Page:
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Brutal slave history unearthed at Frederick County's L'Hermitage
A dark portrait of what is likely L'Hermitage appears in the 1798 account of the Polish writer and patriot Julian Niemcewicz, who happened to pass by in a carriage and probably was told about the plantation by his driver.
Niemcewicz reported that Boisneuf lived with many slaves "whom he treats with the greatest tyranny."
"One can see on the home farm instruments of torture, stocks, wooden horses, whips etc.," Niemcewicz wrote. "Two or three negroes crippled with torture have brought legal action against him."
Beasley and another Park Service archaeologist, Sara Rivers-Cofield, now with the Maryland Archaeological Conservation Laboratory, point out that the account may be affected by anti-Catholic, anti-French feeling among the mostly Protestant county residents. But in sum it is probably accurate.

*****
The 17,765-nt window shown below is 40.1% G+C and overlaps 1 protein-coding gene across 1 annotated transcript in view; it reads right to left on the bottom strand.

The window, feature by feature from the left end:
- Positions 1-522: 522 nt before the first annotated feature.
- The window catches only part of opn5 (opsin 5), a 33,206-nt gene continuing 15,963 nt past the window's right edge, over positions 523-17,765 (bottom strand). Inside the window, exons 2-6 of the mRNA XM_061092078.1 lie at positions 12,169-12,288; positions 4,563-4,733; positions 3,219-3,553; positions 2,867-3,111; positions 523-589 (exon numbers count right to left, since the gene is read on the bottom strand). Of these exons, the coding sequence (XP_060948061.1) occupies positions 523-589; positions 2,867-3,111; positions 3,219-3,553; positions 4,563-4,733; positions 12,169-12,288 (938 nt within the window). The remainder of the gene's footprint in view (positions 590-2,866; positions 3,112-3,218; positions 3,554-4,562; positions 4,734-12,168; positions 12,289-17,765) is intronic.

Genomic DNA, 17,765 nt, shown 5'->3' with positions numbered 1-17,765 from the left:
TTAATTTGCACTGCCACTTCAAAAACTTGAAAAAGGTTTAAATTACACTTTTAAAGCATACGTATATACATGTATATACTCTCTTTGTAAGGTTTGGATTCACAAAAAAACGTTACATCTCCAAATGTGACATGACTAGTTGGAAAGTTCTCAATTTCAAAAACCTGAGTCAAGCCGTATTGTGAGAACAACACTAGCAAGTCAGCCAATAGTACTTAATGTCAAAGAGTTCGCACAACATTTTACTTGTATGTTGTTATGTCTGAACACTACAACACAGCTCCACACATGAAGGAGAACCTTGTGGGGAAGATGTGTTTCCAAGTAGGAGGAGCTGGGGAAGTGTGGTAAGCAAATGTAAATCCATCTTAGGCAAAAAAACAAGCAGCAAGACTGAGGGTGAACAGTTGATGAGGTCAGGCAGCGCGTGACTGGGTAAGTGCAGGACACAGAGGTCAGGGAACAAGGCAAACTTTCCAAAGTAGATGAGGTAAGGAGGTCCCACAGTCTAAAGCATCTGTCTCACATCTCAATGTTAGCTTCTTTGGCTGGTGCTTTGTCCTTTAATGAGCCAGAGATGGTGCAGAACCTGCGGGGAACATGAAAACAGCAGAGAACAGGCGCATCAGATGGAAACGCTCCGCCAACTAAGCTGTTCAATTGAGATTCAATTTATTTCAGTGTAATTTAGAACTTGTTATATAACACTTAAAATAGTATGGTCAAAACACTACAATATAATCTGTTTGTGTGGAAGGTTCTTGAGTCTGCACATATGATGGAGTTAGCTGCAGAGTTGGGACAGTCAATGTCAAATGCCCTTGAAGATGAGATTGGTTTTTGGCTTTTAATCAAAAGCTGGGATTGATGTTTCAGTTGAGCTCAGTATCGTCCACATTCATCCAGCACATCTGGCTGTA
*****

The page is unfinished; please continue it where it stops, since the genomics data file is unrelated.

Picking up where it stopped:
Members of the family were charged in nine state court cases with cruelty against their slaves, a remarkable occurrence when mistreatment of slaves was commonplace, Rivers-Cofield said Monday.
Boisneuf was accused of "cruelly and immercifully beating and whipping" slaves Harry, Jerry, Abraham, Stephon, Soll and George.
One of the Vincendiere daughters, Victoire, was charged with beating her slave, Jenny, according to court records.
Those charges were dismissed, Rivers-Cofield found. But in 1797 Boisneuf was found guilty of "not sufficiently clothing and feeding his negroes," and of beating a slave named Shadrack.
L'Hermitage was sold in 1827. And over the years, as family members died, the Vincendieres gradually sold their slaves, including 17 for $2,925 to a buyer from Louisiana in 1825.
One of those was Fillelle, then 35, who had come with the family to Maryland when she was 8.
When Victoire died in 1854, her will ordered the eventual freedom of the remaining slaves in her possession. Of the 90 people once held in bondage at L'Hermitage, she had three left to set free.